The party with a 137-year-long history is again on the road to regain its past glory. The Bharat Jodo Yatra led by Rahul Gandhi is perhaps the most ambitious political project launched by any political party in independent India. This Yatra on the one hand indicates that the Congress is going though a deep internal crisis and on the other hand it also symbolises the turmoil which the country is going through.
There was a time when the Congress was the dominant party, and not only reflected the diversity of the country but also was instrumental in reshaping an ancient civilisation into a democratic political system. The Congress in the 20th century was the name of the national consensus. It was the engine which not only successfully led the emerging nation towards Independence, but also transformed a feudal society into a modern existence. The construction of an ultra-modern Constitution and its successful implantation in a backward country was a humongous task but it was done with great finesse and an iron will against the might of the backward-looking conservative forces. India was too layered a society; it had too many cleavages with very obvious social fault lines, and the country going into chaos and ending up as a failed nation was a real possibility. But the collective wisdom and the inner resilience of the Congress belied the anxieties of the not-so-hopefuls and today India is looked at with respect in the comity of nations. But as is said, every success has a self-destructive logic; the Congress was no exception. Today it is on the ventilator, in need of fresh oxygen and a new “dream” to rejuvenate itself. The question is whether the Bharat Jodo Yatra will prove to be the Sanjeevani that the Congress seeks. What is sure, however, is that the Bharatiya Janata Party is definitely worried.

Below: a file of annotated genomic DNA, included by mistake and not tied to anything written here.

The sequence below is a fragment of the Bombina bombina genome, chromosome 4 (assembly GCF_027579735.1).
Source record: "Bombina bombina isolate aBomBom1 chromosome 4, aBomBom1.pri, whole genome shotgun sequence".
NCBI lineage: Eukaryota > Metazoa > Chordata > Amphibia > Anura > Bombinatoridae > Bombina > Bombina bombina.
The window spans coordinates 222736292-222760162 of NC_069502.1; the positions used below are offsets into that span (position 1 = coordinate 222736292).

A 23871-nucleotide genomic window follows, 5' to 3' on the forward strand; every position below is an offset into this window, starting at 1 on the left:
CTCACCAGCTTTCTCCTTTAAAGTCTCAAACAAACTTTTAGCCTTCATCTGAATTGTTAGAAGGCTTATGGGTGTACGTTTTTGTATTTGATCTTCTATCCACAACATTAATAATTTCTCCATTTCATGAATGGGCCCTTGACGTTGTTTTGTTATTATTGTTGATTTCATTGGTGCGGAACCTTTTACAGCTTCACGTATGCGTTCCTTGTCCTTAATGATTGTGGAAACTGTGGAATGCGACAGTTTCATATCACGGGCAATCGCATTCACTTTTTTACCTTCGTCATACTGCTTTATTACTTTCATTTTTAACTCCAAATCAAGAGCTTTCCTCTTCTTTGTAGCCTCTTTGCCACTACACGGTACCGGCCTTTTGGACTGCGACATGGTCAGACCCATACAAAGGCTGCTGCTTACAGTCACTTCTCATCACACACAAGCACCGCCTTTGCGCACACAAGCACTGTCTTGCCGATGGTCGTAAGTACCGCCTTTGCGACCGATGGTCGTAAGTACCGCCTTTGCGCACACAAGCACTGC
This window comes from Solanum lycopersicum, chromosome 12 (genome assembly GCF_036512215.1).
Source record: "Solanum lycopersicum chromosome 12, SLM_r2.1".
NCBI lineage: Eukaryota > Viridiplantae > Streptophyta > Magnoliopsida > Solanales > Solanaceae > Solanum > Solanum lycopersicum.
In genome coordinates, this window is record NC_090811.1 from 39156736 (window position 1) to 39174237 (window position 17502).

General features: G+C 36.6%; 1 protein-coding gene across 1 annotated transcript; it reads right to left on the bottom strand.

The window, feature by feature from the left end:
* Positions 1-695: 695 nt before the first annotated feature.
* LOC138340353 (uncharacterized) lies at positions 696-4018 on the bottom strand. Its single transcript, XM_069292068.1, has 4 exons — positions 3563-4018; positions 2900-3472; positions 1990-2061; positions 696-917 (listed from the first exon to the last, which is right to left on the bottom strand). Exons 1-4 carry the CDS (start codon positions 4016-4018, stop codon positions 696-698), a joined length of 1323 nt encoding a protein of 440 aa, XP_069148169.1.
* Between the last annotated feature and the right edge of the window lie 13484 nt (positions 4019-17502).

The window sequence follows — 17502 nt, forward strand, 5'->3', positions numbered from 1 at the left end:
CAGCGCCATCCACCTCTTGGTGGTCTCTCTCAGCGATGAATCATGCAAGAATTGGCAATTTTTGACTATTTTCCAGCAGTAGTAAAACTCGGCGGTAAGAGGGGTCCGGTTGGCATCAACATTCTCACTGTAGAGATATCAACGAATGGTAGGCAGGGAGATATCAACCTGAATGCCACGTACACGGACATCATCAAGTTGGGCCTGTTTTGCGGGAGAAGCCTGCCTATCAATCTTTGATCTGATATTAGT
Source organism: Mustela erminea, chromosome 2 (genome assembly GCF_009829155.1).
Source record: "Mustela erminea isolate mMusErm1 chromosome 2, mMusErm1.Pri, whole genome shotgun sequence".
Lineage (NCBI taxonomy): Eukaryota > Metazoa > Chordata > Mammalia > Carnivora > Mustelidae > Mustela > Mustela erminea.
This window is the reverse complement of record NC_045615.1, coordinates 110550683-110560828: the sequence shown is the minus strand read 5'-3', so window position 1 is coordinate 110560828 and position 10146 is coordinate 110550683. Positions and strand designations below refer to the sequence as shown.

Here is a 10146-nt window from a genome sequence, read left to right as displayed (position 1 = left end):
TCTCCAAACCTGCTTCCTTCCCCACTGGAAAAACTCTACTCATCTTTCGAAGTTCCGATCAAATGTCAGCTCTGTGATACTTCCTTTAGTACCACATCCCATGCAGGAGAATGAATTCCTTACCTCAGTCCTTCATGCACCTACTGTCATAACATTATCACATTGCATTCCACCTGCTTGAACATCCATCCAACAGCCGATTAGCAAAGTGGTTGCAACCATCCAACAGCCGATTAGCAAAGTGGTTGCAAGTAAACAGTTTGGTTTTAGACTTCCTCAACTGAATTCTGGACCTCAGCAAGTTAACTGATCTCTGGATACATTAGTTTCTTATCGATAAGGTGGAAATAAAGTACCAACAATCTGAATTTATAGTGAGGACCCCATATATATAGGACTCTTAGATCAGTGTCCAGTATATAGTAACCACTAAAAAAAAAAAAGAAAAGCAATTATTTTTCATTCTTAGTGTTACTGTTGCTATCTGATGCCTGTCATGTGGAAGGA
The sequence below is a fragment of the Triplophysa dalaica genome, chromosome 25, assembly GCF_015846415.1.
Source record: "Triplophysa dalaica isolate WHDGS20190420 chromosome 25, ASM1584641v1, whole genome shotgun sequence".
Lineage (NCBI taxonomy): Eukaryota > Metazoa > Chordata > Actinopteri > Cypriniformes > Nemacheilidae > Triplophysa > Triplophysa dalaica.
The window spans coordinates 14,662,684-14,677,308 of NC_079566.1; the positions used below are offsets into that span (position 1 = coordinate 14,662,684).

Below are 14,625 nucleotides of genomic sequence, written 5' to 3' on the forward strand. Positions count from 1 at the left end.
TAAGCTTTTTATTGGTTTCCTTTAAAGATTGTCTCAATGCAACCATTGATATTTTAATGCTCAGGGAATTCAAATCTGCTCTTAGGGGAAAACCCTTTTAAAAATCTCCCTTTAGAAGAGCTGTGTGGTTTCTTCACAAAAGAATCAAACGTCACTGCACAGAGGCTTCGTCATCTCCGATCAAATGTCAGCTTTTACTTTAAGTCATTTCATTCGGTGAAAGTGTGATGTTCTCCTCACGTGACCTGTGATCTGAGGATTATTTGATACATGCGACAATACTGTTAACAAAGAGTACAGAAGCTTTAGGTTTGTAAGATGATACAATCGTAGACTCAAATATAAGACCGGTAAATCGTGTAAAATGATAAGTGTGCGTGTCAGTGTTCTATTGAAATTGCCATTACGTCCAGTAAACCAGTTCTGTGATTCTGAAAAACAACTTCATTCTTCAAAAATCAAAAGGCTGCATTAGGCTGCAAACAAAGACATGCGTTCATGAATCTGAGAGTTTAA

The Congress was formed in 1885. Till Gandhi took over the command of the party it acted as a pressure group within the British system, which used to accrue benefits for fellow countrymen through legislative means and the petition system. Though leaders like Bal Gangadhar Tilak tried to provide a mass base for the Congress, it was Gandhi who ignited the imagination of the common man and connected the party with the national cause. Gandhi was no ordinary leader. His experiments with non-violence and truth created ethical men and women who were ready to sacrifice anything for the country. Idealism was the staple diet for such people, and India got Independence thanks to them.
But it is true that power corrupts, and absolute power corrupts absolutely. And the Congress became a victim of its own politics. The lack of a formidable Opposition in the first two decades after Independence afflicted it with many diseases which, over a period of time, resulted in the death of inner-party-democracy, exodus of strong mass-based leaders, erosion of its ideological moorings and dearth of any future plan. The leadership surrounded itself with sycophants and rootless wonders. On the other hand the BJP, inspired by the Rashtriya Swayamsevak Sangh, very patiently built its castle brick by brick and ultimately succeeded in replacing the Congress system with its own. Today the BJP has a strong leader in Narendra Modi, a robust party structure, and is propelled by Hindutva and a vision for the future. One might disagree with its political narrative but it can’t be blamed for the lack of political will to transform the country which inspires a large section of society.